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Martin leads resurgence of traditional Michigan defense against Purdue

Marissa McClain/Daily
Senior defensive tackle Mike Martin recorded a career-high two sacks in Saturday's win over Purdue. Buy this photo

By Stephen J. Nesbitt, Daily Sports Editor
Published October 29, 2011

It’s hard to overstate the difference defensive coordinator Greg Mattison has made on the Michigan football team through eight games.

In the past 10 months, the Wolverines evolved from one of the worst defenses into a dependable, sometimes dominant corps. In Saturday’s 36-14 victory over Purdue, the defense caused a red-zone turnover, a safety and a turnover on downs.

After the defense allowed a swift opening-drive touchdown, capped by a 48-yard touchdown reception — the longest play allowed by Michigan all season — fifth-year senior defensive tackle Mike Martin took control of the game.

Lined up at his own five-yard line, Purdue quarterback Caleb TerBush took a snap from under center. Before TerBush dropped back three steps, Martin had brushed past Boilermaker guard Peters Drey ready for the kill shot.

It’s a sight no quarterback wants to see.

Martin powered through Drey’s last attempt to block him and dropped TerBush two yards deep in the end zone for a safety, giving Michigan a 9-7 lead early in the second quarter.

“(The safety) was a great momentum (boost),” said Michigan coach Brady Hoke. “When you score defensively it always brings great momentum and morale for your team.”

Nine minutes later, Martin added another sack, giving him a career-high two sacks for the afternoon — matching his season-long totals for his freshman and sophomore seasons.

“That guy is a physical beast,” said junior defensive end Craig Roh of Martin. “He’s a physically dominating player.”

Martin and the defensive line needed the bounce-back performance after No. 17 Michigan’s last test, a 28-14 loss to then-No. 23 Michigan State. In that game, the Spartans exposed gaping holes at the line of scrimmage and rushed for 213 rushing yards.

Against the Boilermakers, the Wolverines collected four sacks and held the running backs to 89 yards.

And three Michigan linemen finished in the top five for tackles. It was a game won up front.

“They’re real big, and they’re real strong and they do a great job of penetrating the line of scrimmage,” said Purdue coach Danny Hope. “We knew coming into the game they were a big strong defensive front. There’s no question about that. You can look at them and see.”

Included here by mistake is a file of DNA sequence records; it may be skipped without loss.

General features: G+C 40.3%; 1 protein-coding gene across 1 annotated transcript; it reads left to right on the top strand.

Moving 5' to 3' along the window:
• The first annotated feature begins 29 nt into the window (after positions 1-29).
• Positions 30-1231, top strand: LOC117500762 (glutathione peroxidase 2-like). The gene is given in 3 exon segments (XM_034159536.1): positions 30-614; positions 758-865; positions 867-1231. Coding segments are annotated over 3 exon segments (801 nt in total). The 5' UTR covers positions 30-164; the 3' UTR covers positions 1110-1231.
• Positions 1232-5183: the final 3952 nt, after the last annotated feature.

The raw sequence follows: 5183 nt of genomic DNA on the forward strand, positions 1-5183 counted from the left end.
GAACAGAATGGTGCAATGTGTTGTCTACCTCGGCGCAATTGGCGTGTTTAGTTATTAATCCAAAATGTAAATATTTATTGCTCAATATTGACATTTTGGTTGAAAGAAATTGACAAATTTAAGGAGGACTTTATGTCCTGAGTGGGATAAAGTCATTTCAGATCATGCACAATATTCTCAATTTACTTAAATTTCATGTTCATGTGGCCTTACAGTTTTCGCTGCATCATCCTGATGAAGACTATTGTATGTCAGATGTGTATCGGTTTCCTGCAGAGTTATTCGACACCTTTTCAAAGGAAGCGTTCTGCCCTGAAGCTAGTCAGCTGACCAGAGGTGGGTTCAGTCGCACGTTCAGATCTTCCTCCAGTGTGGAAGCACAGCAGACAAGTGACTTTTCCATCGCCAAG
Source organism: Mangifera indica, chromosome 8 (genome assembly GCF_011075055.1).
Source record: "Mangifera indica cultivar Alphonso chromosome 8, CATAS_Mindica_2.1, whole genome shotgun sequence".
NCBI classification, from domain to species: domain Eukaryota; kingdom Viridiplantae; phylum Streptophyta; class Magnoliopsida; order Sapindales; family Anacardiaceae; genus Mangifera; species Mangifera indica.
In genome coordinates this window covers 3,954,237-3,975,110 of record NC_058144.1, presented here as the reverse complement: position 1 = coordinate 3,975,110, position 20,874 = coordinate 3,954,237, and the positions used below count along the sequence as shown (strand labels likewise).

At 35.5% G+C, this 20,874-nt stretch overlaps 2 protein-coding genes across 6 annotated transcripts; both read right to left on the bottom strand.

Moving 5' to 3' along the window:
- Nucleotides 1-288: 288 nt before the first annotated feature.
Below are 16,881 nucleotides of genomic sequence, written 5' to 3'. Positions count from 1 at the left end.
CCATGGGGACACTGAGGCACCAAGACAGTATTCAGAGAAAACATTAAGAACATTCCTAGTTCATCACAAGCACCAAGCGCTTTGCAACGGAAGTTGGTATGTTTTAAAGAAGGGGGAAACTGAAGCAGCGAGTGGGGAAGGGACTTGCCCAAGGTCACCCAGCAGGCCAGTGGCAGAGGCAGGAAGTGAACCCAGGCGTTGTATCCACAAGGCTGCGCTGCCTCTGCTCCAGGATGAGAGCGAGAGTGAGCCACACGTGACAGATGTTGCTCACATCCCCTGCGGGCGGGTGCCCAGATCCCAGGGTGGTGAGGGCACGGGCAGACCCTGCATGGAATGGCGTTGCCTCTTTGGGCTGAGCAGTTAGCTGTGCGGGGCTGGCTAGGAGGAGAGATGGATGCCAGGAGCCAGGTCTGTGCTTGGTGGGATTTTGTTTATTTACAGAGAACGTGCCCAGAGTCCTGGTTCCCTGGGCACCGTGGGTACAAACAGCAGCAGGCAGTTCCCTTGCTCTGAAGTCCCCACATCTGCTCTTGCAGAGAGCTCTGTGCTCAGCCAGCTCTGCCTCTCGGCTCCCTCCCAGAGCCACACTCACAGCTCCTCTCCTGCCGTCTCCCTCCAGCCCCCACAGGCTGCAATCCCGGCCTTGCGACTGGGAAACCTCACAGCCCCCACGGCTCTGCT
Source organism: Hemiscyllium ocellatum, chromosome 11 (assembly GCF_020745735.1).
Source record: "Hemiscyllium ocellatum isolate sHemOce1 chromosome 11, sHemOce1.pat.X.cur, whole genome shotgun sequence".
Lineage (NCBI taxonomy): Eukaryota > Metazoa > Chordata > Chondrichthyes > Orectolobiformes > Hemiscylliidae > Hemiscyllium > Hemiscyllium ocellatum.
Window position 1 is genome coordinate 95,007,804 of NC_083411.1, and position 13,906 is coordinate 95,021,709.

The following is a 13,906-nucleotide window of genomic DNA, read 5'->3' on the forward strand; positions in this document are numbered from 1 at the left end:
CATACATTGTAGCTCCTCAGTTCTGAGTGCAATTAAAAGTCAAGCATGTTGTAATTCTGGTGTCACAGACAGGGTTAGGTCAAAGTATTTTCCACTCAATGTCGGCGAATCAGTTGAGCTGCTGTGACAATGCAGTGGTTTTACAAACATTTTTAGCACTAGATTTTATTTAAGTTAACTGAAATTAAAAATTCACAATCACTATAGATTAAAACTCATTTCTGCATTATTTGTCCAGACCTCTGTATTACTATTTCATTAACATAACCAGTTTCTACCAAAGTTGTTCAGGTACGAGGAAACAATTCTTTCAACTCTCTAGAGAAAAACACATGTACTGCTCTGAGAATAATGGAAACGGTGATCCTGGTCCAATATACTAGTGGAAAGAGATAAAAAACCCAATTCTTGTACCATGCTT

After allowing the opening-drive touchdown, the defense held Purdue scoreless for the next 58 minutes.

According to Hoke and his players, it was all about getting back to good old-fashioned Michigan football.

“Michigan football as I know it is playing defense,” Hoke said.

Holding Purdue scoreless for nine consecutive drives certainly looked like textbook Michigan defense, but what exactly does that look like?

“Michigan defense is dominating in every aspect of life,” Roh said with a smile. “That’s a rough definition.”

Speaking a little less tongue-in-cheek, Martin pointed to stopping the run as the staple of a Michigan defense he expects to see every Saturday.

Hoke holds the belief that there are between six and eight individual plays that determine the outcome of each game. The safety was one. Sophomore cornerback Courtney Avery’s red-zone interception was another.

But another crucial play occurred late in the game, when Purdue quarterback Robert Marve hit a short screen pass. Martin was on the pass rush, but instead of stopping his pursuit of the play when Marve let the pass fly, Martin went on the hunt.

Martin caught his man 16 yards downfield.

Did that play determine the outcome of the game? Maybe not. But the effort was all that mattered.

“I think it sets the tone for the defense,” Hoke said. “When you see a guy who’s lining up over the football and rushing the passer ... and 16 yards down the field he’s making the tackle — that means somethig’.”

Martin ended the game with a season-high seven tackles.

Even with the win and a 7-1 record firmly in check, Mattison and Hoke won’t let up.

“I don’t know if the defense is getting better,” Hoke said.

From 110th-best defense in the nation a year ago to a top-25 spot today? It’s clear this defense is improving. The players just use Hoke’s words as motivation.

“There’s always going to be people saying different things about our defense, but the most important things are the guys in the locker room,” Martin said.

“Every week’s going to be a test for us.”


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